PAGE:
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Guidelines for Effective MentoringStrategies for Mentoring
- Provide regular oral and written evaluation of teaching performance.
- Present demonstration lessons using varied teaching strategies and discuss them with the student teacher.
- Review all lesson plans and provide appropriate feedback.
- Provide the student teacher with opportunities to prepare and develop original teaching plans, using a variety of strategies and materials.
- Plan together for effective assessment of learning.
- Guide the student teacher in planning assignments and homework that provide appropriate challenges.
- Assist the student teacher in accommodating students with special needs.
- Guide the student teacher in the use and care of school equipment and materials.
- Provide feedback on classroom presence, e.g., moving throughout the classroom, voice effectiveness, appropriate professional appearance, etc.
Human Relationships and Professionalism
- Discuss with the student teacher the role and performance of a professional teacher, including discussions of students and colleagues outside the classroom.
- Stress the importance of being a role model in the classroom, including respect for others, respect for diversity, and appropriate language and dress.
- Involve the student teacher in parent conferences and other professional meetings.
- Integrate the student teacher into the school as a professional colleague.
Suggestions for Collaborative Teaching
- Team plan a unit or mini-unit, alternating instructors or team teaching.
- Student teacher provides the main instruction; the cooperating teacher reviews difficult concepts or conducts tutorial sessions with individuals or small groups.
- Each teacher presents a mini-unit to a small group and then reverses groupings.
- If progress is not satisfactory, discuss the specifics of the concern with the student teacher as soon as the situation becomes apparent; document all discussions.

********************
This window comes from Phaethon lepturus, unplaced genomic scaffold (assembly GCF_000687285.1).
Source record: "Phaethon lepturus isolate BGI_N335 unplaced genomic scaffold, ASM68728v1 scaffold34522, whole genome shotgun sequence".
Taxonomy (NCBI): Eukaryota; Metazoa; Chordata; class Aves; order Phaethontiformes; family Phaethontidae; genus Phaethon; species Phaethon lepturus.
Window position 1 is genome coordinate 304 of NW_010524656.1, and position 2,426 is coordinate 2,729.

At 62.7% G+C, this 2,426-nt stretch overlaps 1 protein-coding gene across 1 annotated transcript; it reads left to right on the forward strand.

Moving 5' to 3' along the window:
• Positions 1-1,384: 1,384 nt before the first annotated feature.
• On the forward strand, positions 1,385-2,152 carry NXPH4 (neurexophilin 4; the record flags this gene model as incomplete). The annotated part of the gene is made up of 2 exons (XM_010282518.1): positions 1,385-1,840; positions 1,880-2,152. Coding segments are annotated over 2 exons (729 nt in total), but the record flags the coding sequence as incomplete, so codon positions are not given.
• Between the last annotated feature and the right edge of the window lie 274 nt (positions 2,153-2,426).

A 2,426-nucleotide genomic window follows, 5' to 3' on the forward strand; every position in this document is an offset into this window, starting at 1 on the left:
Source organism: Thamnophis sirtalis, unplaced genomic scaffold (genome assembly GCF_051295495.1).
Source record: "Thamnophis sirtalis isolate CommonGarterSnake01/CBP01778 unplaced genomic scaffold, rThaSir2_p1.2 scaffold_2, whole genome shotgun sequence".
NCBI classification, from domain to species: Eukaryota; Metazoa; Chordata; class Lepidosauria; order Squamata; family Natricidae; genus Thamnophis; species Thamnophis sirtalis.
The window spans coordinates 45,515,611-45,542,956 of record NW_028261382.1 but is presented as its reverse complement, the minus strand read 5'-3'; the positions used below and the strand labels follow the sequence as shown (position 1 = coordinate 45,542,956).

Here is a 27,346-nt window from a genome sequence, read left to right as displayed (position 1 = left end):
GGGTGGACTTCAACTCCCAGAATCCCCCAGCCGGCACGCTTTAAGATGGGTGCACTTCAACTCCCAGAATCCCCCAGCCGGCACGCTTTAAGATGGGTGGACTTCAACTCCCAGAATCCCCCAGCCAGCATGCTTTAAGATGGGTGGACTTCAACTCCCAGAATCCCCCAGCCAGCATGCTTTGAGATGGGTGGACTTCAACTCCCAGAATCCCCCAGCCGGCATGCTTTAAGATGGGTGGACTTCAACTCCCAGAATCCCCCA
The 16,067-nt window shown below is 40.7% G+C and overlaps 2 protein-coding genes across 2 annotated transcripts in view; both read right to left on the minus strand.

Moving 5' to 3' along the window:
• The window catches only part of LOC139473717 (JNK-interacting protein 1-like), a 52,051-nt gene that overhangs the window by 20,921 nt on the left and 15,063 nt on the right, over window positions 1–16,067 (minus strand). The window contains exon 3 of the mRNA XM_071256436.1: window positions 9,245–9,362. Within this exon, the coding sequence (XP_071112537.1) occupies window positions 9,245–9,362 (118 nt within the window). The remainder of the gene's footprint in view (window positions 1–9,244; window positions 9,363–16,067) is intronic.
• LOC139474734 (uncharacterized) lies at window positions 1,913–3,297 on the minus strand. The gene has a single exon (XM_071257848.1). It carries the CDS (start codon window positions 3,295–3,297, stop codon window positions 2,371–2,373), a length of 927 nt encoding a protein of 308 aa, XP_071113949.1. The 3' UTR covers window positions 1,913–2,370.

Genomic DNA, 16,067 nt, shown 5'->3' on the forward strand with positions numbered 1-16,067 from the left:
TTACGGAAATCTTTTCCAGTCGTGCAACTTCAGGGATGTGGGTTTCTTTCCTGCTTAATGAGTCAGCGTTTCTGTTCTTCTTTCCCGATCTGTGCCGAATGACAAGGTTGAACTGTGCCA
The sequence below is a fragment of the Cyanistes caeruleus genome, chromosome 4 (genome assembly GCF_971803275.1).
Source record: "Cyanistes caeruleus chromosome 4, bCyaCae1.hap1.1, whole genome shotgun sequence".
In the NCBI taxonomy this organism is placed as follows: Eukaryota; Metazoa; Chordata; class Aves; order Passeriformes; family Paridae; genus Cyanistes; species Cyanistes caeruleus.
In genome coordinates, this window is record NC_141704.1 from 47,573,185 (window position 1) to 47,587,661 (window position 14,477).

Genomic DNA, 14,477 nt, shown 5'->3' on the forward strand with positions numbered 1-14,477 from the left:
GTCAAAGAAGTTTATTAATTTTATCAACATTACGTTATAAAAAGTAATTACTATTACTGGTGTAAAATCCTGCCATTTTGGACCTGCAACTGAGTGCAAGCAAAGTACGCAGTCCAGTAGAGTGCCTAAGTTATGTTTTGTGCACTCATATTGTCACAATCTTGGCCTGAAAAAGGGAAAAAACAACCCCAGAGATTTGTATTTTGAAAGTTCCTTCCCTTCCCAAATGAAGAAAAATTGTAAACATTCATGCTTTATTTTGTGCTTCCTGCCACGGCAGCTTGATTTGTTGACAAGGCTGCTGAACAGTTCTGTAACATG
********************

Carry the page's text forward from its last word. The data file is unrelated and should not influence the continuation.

- Work together to develop strategies to overcome the problem.
- Notify the university supervisor and schedule a three-way conference.
- In consultation with the student and the university supervisor, decide upon a course of action.
- Invite the assistance of a school or university administrator if you feel it would be helpful and/or necessary.
Stages of Student Teaching
Student teaching progresses through five stages of mentoring and supervision. Typically Stages 1, 2 and 5 require approximately two weeks to accomplish the desired objectives and Stages 3 and 4 occupy the remaining time. While the length and structure of each stage will vary, all are important to student teaching success.
Stage 1: Observation
- The student teacher observes the mentor teacher modeling good teaching practices.
- The student teacher should be able to clearly reflect understanding of the skills demonstrated before moving to the next stage. At the same time the student teacher should be anticipating and preparing for Stage 2.
Stage 2: Teaming
- The student teacher and the mentor teacher plan and teach lessons cooperatively.
- The team teaching experience should provide opportunities for the student teacher to ask questions and for the mentor teacher to demonstrate specific techniques.
Stage 3: Independent Teaching with Observation
- The student teacher teaches independently with the mentor teacher reviewing plans, observing the student teacher's instruction methods and conferencing after each lesson.
Stage 4: Independent Teaching
- The student teacher teaches independently. This stage is important for the student teacher to gain independence and confidence.
- The classroom students learn to depend on the student teacher rather than on the mentor during this stage.
- Many opportunities to exercise judgment and learn from experience occur during independent teaching.
- Conferencing continues during this stage.
Stage 5: Closure - Student Teacher as Critical Observer
- The mentor teacher begins to assume more responsibility for the classroom.
- The student teacher may again become the observer, now from the vantage point of more knowledge, or may be invited to observe in other classrooms.
- The student teacher may now repeat a personal evaluation with new insights on their knowledge and skills